Opera Background, Part 3: Core Story
Spoiler Alert! Well, not really, you see. After all, it’s an opera. The synopsis is part of the program. There are really no surprises in an opera, except in the details of the production. So here is the history of the incident in the winter of 1800-1801 that inspired the opera, as related in Ivor Emlyn’s history of the old Smalls lighthouse, published in 1858. (Recall that Henry Whiteside was the lighthouse architect.)
From its establishment until that time, two Light-keepers only inhabited the place together; and the two on duty at the period were Thomas Howell, of Kingheriot, and Thomas Griffith, of Solva. The former was a Cooper by trade… For four months it was found impossible to land on the rock… A storm had set in, and in the course of a week or two, a signal of distress appeared hoisted at the lighthouse. At that time there was no code of signals… The many vessels that passed the place, reported at the ports they got to, that a signal of distress was out on the Smalls – but what that distress could be, none of them could tell…
The anxiety of Mr Whiteside, and the relatives of Howell and Griffith, all this time was intense. Night after night saw some of them on the cliffs, watching the lights – fearful of something having befallen the both. The non-appearance of a light would have been direct proof that such was the case; but as regularly as they watched, the light burned with its usual brightness…
The cause of distress was that one of the keepers had died, apparently due to some mysterious illness. Emlyn continues:
...poor Griffith breathed his last; then perhaps, commenced the worst chapter in the surviving Light-keeper’s experience of that sad time. Decomposition would quickly follow; and the “body of death” would vitiate the atmosphere of the too confined apartment. The body could not be thrown, to find its grave, into the sea; suspicion with her thousand tongues would point at Howell as the author of foul play – that to hide a lesser fault he had committed the greater one of murder!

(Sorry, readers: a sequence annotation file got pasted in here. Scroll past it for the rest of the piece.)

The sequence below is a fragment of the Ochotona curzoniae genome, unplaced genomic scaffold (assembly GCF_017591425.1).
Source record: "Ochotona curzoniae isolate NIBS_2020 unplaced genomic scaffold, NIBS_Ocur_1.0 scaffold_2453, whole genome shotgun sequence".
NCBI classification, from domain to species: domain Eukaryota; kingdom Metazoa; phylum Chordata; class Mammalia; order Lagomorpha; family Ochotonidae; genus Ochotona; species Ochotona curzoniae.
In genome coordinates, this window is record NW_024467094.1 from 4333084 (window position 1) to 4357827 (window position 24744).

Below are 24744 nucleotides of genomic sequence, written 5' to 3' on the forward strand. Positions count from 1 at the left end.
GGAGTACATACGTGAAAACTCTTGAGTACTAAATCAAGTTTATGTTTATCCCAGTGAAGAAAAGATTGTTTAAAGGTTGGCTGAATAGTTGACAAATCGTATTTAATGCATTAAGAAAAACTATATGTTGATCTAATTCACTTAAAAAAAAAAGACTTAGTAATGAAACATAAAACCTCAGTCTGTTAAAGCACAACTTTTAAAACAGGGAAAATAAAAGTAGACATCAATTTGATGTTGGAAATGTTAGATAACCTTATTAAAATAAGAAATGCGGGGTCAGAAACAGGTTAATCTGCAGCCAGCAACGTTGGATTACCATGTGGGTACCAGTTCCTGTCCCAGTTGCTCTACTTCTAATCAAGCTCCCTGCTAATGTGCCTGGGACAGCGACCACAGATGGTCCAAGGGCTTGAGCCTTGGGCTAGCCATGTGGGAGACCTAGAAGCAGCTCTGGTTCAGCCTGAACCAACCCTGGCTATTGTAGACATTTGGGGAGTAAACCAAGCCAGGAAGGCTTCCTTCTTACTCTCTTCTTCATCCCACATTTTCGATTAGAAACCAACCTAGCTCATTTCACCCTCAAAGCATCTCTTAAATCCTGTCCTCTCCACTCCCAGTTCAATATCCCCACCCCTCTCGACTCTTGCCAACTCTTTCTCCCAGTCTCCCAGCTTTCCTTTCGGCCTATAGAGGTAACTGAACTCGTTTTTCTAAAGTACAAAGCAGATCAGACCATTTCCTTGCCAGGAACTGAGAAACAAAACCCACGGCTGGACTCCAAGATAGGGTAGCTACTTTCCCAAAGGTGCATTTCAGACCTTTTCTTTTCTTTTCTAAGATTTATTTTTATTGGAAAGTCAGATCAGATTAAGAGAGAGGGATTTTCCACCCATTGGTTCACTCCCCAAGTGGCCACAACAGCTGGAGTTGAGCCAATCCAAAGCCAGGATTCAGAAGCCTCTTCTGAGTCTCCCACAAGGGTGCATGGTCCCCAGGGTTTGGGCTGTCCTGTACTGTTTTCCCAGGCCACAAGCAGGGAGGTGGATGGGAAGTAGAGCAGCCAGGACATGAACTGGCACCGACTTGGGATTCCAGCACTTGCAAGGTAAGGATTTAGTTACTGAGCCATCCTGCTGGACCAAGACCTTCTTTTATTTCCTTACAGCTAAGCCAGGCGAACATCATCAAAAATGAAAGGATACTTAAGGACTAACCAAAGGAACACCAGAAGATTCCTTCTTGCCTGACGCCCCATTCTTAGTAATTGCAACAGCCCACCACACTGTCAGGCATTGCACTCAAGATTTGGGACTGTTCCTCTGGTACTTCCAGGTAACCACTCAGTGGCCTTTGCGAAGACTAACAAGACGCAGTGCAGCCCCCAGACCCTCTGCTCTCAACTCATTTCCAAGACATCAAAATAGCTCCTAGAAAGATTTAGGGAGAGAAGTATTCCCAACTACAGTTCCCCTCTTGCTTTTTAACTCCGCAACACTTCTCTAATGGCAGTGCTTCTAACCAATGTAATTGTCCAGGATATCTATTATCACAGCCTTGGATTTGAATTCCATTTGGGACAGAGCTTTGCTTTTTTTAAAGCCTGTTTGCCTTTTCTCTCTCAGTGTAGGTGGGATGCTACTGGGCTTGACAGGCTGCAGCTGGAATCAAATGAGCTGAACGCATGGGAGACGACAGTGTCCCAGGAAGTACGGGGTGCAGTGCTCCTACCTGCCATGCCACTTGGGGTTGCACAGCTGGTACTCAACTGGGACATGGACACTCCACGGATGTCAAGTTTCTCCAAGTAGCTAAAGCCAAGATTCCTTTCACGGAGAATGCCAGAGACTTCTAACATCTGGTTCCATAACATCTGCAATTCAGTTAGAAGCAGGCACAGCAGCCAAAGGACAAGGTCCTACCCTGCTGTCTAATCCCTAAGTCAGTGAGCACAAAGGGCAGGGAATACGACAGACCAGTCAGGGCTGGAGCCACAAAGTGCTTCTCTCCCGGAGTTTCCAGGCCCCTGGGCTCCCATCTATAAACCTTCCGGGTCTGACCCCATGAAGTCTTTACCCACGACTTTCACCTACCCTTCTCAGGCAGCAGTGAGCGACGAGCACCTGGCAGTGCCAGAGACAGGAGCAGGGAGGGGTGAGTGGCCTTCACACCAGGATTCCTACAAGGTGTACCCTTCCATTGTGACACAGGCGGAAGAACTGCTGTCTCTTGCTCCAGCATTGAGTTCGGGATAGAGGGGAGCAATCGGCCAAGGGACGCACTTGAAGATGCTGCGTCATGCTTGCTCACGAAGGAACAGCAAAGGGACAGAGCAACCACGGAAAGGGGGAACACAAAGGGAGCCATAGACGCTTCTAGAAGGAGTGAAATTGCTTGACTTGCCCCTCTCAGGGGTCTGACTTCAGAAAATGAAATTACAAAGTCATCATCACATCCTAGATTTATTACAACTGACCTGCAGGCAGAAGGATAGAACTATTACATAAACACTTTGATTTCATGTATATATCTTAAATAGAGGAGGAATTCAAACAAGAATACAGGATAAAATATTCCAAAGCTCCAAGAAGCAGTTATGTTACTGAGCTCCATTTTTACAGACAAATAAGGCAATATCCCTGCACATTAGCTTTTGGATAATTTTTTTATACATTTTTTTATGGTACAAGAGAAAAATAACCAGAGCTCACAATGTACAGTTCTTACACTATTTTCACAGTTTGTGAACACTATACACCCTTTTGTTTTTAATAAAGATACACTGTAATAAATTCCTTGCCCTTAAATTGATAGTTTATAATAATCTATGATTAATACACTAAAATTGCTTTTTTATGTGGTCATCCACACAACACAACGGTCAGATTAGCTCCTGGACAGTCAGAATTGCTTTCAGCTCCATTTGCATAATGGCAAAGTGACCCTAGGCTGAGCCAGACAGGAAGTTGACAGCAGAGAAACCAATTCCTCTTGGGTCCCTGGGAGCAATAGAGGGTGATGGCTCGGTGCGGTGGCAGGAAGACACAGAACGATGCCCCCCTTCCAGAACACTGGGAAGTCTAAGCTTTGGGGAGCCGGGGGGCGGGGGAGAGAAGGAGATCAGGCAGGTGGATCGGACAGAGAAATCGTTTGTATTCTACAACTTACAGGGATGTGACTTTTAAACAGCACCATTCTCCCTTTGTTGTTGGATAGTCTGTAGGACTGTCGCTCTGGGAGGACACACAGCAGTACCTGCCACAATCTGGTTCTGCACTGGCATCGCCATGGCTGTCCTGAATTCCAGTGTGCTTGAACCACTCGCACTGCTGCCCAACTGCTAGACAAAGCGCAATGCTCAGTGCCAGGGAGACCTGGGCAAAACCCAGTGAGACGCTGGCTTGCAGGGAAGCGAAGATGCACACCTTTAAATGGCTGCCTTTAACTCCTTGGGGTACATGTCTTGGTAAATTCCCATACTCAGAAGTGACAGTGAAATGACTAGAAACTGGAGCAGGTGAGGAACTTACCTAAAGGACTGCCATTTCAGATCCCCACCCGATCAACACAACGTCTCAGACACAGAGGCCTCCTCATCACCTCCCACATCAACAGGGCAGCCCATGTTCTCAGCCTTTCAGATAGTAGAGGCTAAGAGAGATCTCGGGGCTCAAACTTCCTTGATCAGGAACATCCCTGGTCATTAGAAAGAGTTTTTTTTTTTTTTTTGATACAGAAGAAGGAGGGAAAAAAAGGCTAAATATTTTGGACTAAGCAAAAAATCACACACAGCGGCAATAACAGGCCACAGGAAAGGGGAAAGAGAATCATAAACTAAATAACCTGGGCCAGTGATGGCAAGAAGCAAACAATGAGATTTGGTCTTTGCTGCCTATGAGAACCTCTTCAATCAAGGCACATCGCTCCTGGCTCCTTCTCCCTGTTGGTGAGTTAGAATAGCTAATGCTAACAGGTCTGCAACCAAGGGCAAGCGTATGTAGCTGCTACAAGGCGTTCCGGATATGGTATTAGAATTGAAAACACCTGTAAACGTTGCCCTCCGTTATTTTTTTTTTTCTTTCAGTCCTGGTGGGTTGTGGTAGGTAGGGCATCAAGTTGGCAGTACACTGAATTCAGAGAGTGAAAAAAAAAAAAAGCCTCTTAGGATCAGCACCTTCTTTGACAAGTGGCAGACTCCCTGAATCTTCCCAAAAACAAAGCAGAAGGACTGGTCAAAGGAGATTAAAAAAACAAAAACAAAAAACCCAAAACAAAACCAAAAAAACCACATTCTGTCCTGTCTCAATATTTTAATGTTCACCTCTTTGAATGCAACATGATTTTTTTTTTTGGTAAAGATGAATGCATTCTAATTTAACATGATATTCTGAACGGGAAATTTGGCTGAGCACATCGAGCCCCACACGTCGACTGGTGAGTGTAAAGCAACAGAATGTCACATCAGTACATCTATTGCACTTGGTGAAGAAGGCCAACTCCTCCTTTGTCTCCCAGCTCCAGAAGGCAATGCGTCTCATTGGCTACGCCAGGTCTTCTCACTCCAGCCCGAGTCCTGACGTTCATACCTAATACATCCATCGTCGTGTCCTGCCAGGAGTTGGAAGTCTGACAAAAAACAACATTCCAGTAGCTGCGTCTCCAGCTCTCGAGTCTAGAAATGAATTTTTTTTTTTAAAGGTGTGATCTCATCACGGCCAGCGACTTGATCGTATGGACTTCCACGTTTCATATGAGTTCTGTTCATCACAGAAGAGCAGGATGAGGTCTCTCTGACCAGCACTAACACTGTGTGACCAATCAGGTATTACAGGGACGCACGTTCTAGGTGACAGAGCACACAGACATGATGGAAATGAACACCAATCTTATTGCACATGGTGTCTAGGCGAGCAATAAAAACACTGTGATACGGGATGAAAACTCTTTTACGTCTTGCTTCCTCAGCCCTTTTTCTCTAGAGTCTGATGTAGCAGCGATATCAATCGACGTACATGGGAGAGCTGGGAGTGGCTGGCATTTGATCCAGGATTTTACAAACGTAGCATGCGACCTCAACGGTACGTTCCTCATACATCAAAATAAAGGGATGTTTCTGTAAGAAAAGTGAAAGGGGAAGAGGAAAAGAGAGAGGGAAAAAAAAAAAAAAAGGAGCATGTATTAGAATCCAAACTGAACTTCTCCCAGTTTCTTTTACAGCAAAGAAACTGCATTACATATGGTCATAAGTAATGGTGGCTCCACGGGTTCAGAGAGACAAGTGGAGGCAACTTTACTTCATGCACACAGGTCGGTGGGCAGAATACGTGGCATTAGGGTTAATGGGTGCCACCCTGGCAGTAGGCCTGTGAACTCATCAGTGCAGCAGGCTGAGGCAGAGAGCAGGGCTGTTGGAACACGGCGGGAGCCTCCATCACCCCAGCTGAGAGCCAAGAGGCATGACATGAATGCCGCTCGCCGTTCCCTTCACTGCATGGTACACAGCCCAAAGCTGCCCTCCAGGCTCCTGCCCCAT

Howell’s skill as a cooper, enabled him to make a coffin for his dead companion, out of boards obtained from a bulk-head in the dwelling apartment. After a great deal of labour the body was carried to the platform and firmly secured to the railing. For three weeks – weeks apparently as long as months – it occupied this position, before the weather moderated. A Milford boat at last landed two Light-keepers, and brought away Howell and the body of his companion… Howell’s attenuated form demonstrated the sufferings, both mental and physical, he had undergone; his friends, in some instances, failed to recognize him on his return home. Four months in such a place, and under such circumstances, what would it not effect? Mr Whiteside from this calamity, wisely determined that three Light-keepers should inhabit the structure at the same time; and three continue to be the number employed hitherto.
Now you know the incident that inspired the story that inspired the opera. The story is called The First and Last Letter from Thomas Griffith to his Wife and was written by For Those in Peril co-librettist Raymond Humphreys. [Note: the roles of Griffith and Howell are reversed in this story — and in the libretto — from those in Emlyn’s history.]